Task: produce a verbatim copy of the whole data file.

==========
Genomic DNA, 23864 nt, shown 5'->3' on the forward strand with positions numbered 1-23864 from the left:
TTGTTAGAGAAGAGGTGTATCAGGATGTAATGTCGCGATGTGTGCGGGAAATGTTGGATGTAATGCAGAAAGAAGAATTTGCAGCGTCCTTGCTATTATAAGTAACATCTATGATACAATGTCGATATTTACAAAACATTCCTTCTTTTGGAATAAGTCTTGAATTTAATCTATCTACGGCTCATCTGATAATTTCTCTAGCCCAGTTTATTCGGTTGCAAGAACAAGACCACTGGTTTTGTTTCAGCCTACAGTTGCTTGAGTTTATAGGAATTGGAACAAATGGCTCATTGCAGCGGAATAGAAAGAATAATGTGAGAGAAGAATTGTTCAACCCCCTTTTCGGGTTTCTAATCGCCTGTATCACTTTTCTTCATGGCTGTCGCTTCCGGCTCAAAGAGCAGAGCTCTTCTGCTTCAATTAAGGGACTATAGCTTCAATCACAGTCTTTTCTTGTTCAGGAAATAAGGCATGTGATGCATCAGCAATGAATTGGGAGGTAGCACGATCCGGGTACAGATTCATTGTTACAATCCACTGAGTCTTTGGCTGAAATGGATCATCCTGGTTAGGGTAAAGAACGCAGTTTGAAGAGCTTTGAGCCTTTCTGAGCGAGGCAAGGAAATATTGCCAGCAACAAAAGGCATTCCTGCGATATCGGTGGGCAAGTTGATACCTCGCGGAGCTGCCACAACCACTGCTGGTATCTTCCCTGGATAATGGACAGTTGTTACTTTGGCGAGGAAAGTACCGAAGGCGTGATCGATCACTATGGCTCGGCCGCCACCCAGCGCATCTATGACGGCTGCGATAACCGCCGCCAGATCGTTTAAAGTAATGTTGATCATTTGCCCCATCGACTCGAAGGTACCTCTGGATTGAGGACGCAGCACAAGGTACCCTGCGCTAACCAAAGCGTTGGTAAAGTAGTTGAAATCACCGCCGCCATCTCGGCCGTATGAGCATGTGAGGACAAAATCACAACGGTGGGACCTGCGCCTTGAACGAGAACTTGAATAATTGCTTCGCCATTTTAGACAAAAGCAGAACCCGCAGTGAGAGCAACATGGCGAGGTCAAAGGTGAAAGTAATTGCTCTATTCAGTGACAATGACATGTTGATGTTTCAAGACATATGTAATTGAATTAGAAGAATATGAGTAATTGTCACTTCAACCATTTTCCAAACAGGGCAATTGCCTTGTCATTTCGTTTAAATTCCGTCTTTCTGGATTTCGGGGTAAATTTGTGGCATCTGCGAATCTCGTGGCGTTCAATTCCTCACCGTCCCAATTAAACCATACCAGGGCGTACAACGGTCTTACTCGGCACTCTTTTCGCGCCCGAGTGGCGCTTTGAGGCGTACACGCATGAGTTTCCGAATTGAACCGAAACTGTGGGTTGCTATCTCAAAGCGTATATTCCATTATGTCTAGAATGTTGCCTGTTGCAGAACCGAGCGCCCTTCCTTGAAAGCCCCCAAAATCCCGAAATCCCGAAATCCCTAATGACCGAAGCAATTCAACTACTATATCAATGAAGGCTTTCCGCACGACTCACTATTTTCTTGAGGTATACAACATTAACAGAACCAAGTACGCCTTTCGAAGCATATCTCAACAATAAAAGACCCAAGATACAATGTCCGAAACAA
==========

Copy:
Genomic DNA, 23864 nt, shown 5'->3' on the forward strand with positions numbered 1-23864 from the left:
TTGTTAGAGAAGAGGTGTATCAGGATGTAATGTCGCGATGTGTGCGGGAAATGTTGGATGTAATGCAGAAAGAAGAATTTGCAGCGTCCTTGCTATTATAAGTAACATCTATGATACAATGTCGATATTTACAAAACATTCCTTCTTTTGGAATAAGTCTTGAATTTAATCTATCTACGGCTCATCTGATAATTTCTCTAGCCCAGTTTATTCGGTTGCAAGAACAAGACCACTGGTTTTGTTTCAGCCTACAGTTGCTTGAGTTTATAGGAATTGGAACAAATGGCTCATTGCAGCGGAATAGAAAGAATAATGTGAGAGAAGAATTGTTCAACCCCCTTTTCGGGTTTCTAATCGCCTGTATCACTTTTCTTCATGGCTGTCGCTTCCGGCTCAAAGAGCAGAGCTCTTCTGCTTCAATTAAGGGACTATAGCTTCAATCACAGTCTTTTCTTGTTCAGGAAATAAGGCATGTGATGCATCAGCAATGAATTGGGAGGTAGCACGATCCGGGTACAGATTCATTGTTACAATCCACTGAGTCTTTGGCTGAAATGGATCATCCTGGTTAGGGTAAAGAACGCAGTTTGAAGAGCTTTGAGCCTTTCTGAGCGAGGCAAGGAAATATTGCCAGCAACAAAAGGCATTCCTGCGATATCGGTGGGCAAGTTGATACCTCGCGGAGCTGCCACAACCACTGCTGGTATCTTCCCTGGATAATGGACAGTTGTTACTTTGGCGAGGAAAGTACCGAAGGCGTGATCGATCACTATGGCTCGGCCGCCACCCAGCGCATCTATGACGGCTGCGATAACCGCCGCCAGATCGTTTAAAGTAATGTTGATCATTTGCCCCATCGACTCGAAGGTACCTCTGGATTGAGGACGCAGCACAAGGTACCCTGCGCTAACCAAAGCGTTGGTAAAGTAGTTGAAATCACCGCCGCCATCTCGGCCGTATGAGCATGTGAGGACAAAATCACAACGGTGGGACCTGCGCCTTGAACGAGAACTTGAATAATTGCTTCGCCATTTTAGACAAAAGCAGAACCCGCAGTGAGAGCAACATGGCGAGGTCAAAGGTGAAAGTAATTGCTCTATTCAGTGACAATGACATGTTGATGTTTCAAGACATATGTAATTGAATTAGAAGAATATGAGTAATTGTCACTTCAACCATTTTCCAAACAGGGCAATTGCCTTGTCATTTCGTTTAAATTCCGTCTTTCTGGATTTCGGGGTAAATTTGTGGCATCTGCGAATCTCGTGGCGTTCAATTCCTCACCGTCCCAATTAAACCATACCAGGGCGTACAACGGTCTTACTCGGCACTCTTTTCGCGCCCGAGTGGCGCTTTGAGGCGTACACGCATGAGTTTCCGAATTGAACCGAAACTGTGGGTTGCTATCTCAAAGCGTATATTCCATTATGTCTAGAATGTTGCCTGTTGCAGAACCGAGCGCCCTTCCTTGAAAGCCCCCAAAATCCCGAAATCCCGAAATCCCTAATGACCGAAGCAATTCAACTACTATATCAATGAAGGCTTTCCGCACGACTCACTATTTTCTTGAGGTATACAACATTAACAGAACCAAGTACGCCTTTCGAAGCATATCTCAACAATAAAAGACCCAAGATACAATGTCCGAAACAA